Monday, March 12, 2007

Excel: in contradiction to services oriented architecture

In October of 2001 Joel Spolsky described how Excel was built, and why it worked so well:
In Defense of Not-Invented-Here Syndrome - Joel on Software

... I stopped by Andrew Kwatinetz's office. He was my manager at the time and taught me everything I know. "The Excel development team will never accept it," he said. "You know their motto? 'Find the dependencies -- and eliminate them.' They'll never go for something with so many dependencies."

In-ter-est-ing. I hadn't known that. I guess that explained why Excel had its own C compiler.

Not so fast, big boy! The Excel team's ruggedly independent mentality also meant that they always shipped on time, their code was of uniformly high quality, and they had a compiler which, back in the 1980s, generated pcode and could therefore run unmodified on Macintosh's 68000 chip as well as Intel PCs. The pcode also made the executable file about half the size that Intel binaries would have been, which loaded faster from floppy disks and required less RAM...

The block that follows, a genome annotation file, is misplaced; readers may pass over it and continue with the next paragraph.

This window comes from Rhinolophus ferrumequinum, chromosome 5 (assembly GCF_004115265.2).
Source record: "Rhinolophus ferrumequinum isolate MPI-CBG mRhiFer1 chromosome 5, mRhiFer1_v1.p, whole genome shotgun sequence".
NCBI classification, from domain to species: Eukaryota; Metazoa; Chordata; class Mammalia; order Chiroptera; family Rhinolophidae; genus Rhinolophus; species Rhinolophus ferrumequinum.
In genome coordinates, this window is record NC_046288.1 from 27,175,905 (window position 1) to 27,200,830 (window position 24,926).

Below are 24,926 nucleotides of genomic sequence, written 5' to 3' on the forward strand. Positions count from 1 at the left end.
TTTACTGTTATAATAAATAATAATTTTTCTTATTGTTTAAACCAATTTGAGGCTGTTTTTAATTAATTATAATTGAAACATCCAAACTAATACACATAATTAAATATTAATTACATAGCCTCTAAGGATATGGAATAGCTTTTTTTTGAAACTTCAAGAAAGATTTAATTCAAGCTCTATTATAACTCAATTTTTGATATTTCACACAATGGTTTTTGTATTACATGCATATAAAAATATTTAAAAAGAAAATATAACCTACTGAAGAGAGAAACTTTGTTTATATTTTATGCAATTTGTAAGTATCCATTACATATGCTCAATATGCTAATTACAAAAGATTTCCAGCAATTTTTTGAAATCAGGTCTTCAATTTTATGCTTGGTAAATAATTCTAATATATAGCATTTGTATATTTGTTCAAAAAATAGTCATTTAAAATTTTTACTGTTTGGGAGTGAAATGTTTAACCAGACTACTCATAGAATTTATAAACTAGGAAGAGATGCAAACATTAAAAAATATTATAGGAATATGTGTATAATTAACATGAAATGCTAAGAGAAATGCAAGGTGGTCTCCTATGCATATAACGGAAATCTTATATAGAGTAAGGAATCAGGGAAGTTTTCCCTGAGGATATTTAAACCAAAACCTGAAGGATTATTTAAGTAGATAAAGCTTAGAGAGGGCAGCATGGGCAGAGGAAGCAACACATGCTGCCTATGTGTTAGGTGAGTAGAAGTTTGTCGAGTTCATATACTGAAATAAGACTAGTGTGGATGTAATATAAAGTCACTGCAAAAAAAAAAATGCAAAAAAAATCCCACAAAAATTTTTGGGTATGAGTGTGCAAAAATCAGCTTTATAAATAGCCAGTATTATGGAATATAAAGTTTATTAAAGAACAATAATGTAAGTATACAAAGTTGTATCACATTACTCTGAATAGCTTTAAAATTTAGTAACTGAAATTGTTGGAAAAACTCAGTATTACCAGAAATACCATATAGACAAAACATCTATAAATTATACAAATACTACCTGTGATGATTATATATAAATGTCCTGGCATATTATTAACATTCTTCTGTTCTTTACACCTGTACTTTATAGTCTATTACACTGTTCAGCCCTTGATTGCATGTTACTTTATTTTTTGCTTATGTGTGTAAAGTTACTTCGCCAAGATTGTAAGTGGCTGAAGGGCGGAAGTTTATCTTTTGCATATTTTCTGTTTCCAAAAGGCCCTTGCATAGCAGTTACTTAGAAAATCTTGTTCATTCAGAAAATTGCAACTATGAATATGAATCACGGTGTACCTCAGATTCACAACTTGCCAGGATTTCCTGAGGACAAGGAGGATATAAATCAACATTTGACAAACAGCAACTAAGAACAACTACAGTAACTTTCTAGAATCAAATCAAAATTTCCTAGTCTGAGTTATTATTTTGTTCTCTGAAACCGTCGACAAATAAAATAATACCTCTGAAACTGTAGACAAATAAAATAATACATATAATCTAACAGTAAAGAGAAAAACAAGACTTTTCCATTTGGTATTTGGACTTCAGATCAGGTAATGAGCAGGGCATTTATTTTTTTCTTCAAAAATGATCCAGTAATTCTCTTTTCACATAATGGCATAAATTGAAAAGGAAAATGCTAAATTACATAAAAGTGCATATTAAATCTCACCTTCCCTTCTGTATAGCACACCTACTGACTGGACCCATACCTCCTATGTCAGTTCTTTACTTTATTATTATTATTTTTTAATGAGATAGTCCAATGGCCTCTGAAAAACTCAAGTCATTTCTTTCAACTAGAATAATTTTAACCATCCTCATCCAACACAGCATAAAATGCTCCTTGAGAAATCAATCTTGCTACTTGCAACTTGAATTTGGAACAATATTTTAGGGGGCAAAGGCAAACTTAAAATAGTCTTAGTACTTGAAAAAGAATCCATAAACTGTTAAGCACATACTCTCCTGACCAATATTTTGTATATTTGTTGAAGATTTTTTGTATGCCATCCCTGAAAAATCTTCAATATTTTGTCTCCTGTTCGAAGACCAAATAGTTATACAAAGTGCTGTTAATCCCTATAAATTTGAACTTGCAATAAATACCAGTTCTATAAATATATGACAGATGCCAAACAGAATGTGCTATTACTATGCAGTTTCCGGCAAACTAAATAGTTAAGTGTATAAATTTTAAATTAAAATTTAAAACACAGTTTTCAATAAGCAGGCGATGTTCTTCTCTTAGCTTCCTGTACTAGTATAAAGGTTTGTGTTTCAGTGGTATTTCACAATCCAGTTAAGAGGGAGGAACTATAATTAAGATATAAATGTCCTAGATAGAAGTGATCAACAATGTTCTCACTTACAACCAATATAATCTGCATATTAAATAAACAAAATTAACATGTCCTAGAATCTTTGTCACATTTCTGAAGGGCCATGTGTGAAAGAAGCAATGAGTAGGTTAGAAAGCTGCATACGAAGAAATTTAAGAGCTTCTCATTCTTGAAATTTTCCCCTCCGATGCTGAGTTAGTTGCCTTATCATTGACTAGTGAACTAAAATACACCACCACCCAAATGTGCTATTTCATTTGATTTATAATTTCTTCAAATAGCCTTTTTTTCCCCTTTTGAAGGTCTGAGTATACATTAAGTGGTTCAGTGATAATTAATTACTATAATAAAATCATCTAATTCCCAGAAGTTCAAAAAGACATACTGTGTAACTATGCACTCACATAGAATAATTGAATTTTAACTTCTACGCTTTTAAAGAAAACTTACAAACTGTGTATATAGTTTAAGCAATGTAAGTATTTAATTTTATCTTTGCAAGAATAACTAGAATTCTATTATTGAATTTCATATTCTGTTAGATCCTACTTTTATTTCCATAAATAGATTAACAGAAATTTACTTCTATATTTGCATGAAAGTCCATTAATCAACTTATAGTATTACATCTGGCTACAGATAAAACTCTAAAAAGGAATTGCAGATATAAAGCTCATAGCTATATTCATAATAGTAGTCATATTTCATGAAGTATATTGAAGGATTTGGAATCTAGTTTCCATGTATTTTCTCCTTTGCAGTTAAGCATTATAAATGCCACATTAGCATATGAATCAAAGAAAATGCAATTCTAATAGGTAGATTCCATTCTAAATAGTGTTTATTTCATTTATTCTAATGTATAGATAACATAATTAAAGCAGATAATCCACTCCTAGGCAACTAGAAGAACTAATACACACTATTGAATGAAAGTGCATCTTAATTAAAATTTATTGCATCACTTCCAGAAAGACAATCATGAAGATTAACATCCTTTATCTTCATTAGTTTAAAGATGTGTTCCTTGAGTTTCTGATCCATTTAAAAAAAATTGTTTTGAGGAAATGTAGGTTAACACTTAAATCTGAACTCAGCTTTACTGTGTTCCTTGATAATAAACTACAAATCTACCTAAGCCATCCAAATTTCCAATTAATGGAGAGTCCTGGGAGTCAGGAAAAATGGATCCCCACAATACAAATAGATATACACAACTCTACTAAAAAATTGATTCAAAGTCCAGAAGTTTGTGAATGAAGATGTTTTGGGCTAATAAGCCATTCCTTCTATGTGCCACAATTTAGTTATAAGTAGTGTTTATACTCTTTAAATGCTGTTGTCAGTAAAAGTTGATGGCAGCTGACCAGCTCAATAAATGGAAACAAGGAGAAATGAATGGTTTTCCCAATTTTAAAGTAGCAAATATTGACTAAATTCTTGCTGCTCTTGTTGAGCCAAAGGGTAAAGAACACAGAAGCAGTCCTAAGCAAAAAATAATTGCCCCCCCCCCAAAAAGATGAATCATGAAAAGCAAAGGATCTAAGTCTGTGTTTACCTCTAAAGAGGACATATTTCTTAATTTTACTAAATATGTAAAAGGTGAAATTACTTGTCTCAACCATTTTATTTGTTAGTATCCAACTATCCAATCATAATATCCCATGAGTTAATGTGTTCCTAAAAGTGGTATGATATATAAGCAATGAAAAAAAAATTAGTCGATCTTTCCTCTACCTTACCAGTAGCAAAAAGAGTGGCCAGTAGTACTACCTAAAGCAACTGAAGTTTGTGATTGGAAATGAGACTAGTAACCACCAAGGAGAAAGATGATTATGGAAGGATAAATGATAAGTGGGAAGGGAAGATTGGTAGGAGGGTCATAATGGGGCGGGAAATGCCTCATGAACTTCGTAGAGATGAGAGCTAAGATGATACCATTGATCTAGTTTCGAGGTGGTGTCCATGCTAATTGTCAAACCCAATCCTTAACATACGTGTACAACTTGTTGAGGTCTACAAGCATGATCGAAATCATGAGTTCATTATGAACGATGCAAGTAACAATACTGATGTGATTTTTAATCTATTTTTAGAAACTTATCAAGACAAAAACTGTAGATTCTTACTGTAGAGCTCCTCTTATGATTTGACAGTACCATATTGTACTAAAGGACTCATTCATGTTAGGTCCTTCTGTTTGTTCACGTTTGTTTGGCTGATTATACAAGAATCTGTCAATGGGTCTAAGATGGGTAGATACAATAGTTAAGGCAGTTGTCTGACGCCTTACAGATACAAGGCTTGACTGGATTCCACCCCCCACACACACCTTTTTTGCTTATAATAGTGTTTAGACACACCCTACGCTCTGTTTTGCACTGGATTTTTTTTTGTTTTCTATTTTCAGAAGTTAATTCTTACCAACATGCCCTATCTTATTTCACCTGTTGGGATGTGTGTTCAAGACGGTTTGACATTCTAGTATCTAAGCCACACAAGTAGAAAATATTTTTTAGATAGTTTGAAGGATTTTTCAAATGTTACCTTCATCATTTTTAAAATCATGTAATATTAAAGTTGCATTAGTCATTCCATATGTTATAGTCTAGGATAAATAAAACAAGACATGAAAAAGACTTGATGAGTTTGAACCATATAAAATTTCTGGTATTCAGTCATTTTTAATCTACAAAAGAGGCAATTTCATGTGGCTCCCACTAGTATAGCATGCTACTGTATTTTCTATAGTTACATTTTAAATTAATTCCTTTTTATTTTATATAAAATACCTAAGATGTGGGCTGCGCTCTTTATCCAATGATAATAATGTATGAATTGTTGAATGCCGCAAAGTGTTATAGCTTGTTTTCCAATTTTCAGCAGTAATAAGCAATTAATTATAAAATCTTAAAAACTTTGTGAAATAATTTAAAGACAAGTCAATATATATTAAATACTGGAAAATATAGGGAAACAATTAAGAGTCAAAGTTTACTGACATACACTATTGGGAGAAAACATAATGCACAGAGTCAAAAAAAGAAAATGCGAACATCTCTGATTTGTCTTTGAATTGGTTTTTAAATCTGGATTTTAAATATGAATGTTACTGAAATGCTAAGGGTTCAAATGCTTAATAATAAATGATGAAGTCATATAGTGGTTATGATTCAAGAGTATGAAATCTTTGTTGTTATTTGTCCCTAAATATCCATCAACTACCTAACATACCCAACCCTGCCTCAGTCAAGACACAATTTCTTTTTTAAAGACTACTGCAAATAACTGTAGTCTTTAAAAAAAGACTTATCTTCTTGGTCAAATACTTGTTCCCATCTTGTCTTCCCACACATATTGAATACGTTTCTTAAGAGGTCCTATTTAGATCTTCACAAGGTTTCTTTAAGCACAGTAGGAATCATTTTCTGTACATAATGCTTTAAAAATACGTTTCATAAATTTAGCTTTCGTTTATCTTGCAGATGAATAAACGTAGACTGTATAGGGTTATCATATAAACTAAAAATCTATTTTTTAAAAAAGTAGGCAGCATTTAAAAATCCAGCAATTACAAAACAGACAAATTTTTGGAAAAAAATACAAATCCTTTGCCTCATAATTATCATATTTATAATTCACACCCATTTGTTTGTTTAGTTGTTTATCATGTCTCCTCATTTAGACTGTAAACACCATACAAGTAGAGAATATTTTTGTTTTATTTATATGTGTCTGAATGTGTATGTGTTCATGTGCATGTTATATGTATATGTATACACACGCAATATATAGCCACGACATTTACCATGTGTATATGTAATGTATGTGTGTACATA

Uh oh. I've always thought of Excel as the one exception to Microsoft's generally despicable software. So it turns out the secret contradicts my enthusiasms for shared services? Sigh.

Interesting note, by the way, on the value hidden in the archives of blogs. Joel wrote this almost six years ago.

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